With the ups and downs of demand for freelance services, do you often find that it’s feast or famine with freelance work? Managing a couple of jobs a week is not difficult, but when you find yourself inundated with multiple deadlines, it can be really challenging to keep your workflow organized. This simple (and free!) tool has been a huge time-saver for me, and gives me peace of mind that I am tracking all of my deadlines.
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When I started out as a freelance proofreader, I got so tired of checking and rechecking my Freshbooks invoices to see if I had billed for a job. Or I would have to revisit my sent e-mails to see if I had returned a job to a client or not. I needed a solution to streamline my workflow so I could see the status of current jobs at a glance.
A work log solves all of these problems and is also easy to reference to see which jobs are due first. If you have any special notes for a particular job, you can add those, too. Most planning forms or tools that I have tried to use in the past end up forgotten somewhere in a drawer or binder. But I use this one religiously to keep pending jobs organized.
It’s also a visual tool to see at a glance how many pages you are committed to for the day or week so you don’t overcommit yourself, and as a record of the number of pages you have read in case you need to reference it later or add up your total pages for the month or year (if you like to track statistics on all you have accomplished).
Getting it all on paper
If you’re a list-maker and like to keep information on paper rather than in your head, I think you will love this log. It reminds me of David Allen’s mind sweep from his book, Getting Things Done. He recommends “get[ting] in the habit of keeping nothing on your mind.”
A Work Log is a simple, effective, and free way to…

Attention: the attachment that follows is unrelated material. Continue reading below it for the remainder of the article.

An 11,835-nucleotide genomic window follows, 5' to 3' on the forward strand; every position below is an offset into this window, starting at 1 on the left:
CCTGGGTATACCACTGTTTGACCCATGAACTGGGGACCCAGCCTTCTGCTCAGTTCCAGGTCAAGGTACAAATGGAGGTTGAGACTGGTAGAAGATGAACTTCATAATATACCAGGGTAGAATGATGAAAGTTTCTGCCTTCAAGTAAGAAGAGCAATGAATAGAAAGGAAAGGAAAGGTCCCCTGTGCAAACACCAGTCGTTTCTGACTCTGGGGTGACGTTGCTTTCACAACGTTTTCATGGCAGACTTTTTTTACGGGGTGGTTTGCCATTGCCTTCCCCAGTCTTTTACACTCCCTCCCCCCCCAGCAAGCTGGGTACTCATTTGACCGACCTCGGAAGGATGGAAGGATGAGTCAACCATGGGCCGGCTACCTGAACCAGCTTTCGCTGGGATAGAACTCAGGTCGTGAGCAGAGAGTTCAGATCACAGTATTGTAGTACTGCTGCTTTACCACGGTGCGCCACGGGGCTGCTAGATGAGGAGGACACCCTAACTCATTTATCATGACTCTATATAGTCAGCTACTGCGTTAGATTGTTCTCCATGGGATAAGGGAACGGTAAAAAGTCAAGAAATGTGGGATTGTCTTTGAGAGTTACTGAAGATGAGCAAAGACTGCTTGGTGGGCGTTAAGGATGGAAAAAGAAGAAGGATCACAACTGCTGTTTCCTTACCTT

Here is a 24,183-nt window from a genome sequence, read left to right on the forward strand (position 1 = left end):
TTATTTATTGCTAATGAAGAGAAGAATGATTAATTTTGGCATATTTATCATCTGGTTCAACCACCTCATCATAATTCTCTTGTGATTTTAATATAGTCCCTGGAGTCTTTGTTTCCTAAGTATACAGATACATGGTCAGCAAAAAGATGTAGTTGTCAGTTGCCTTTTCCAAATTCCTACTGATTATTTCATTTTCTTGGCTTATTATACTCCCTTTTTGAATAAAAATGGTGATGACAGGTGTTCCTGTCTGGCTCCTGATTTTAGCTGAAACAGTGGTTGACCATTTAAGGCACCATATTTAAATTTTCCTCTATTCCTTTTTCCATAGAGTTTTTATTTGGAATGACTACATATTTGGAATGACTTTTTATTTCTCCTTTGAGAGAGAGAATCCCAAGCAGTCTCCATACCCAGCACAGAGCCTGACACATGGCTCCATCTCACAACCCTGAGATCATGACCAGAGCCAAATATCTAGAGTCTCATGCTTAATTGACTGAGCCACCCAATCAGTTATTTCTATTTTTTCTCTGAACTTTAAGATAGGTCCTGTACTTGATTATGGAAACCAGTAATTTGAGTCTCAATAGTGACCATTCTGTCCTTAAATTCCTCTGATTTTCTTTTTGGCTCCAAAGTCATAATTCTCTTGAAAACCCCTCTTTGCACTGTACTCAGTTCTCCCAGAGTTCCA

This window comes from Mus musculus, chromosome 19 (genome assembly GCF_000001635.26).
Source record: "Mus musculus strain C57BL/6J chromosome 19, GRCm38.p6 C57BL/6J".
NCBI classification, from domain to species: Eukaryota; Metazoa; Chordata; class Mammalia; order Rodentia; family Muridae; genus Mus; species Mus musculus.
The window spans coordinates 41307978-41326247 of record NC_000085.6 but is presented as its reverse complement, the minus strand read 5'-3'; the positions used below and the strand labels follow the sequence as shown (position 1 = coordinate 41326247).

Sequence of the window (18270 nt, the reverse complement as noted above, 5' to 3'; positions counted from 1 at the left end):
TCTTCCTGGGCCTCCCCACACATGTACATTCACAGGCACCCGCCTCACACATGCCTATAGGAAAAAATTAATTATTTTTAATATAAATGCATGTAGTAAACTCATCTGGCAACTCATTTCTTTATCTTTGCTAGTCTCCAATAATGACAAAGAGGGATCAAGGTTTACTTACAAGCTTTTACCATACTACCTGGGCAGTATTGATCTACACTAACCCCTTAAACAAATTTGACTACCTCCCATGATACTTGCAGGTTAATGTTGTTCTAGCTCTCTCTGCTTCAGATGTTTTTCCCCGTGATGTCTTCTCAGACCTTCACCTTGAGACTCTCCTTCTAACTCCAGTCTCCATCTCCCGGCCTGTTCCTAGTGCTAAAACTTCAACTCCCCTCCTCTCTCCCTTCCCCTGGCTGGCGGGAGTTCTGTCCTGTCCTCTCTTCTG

Organize pending jobs
Track multiple due dates
Reference completed jobs
Track pages read
The log is especially for proofreaders, but could also easily be used by transcriptionists as well (Just enter the number of audio minutes in the “Pages” column). The log is pretty self-explanatory, but I’ve included a sample to show you how I fill mine out.
- Priority – I use this only if I have a lot of jobs with different turnaround times to make sure which one needs to be completed first.
- Turnaround – I use “N” for normal, “R” for Rush/Weekend, and “ASAP” for ASAP!
- Client – I just use first name here unless I have two clients with the same first name, then I would use, for example, “Sharon A.” and “Sharon R.”
- File Name – I just use the last name of the witness for depositions and hearings, or the name of the main party for a trial (e.g., Johnson & Johnson).
- Received – I use the time the file was received in my e-mail inbox.
- Due – Either the time requested or the default time for normal-turnaround jobs.
- Added to Invoice – This column is a HUGE time-saver for me. I was daily–even multiple times per day–checking my invoices to see if I had put in the number of pages or added the medical up-charge, etc. Now I can just look at my log and see that’s it’s done. I have found that it’s best to wait until you have a good idea of what the job is like (the need for any up-charges, not charging for a blank page, etc.) before you add it to your invoice, to save double-checking and editing the invoice repeatedly.
- E-mailed to Client – Also a big time-saver so you don’t have to check your e-mail “sent” items more than once.
- Notes – I use this to note if a job was canceled, if a job was sent in “chunks” with varying due dates, if the due date was extended, etc. In the bottom “Notes” section, I might write something like “Joan sending large depo on Friday?” for a job that has been promised but hasn’t come through.
If you don’t like the idea of more paper cluttering up your work space, you can write the headings on a whiteboard to achieve the same goal.
Feel free to share your comments and suggestions below.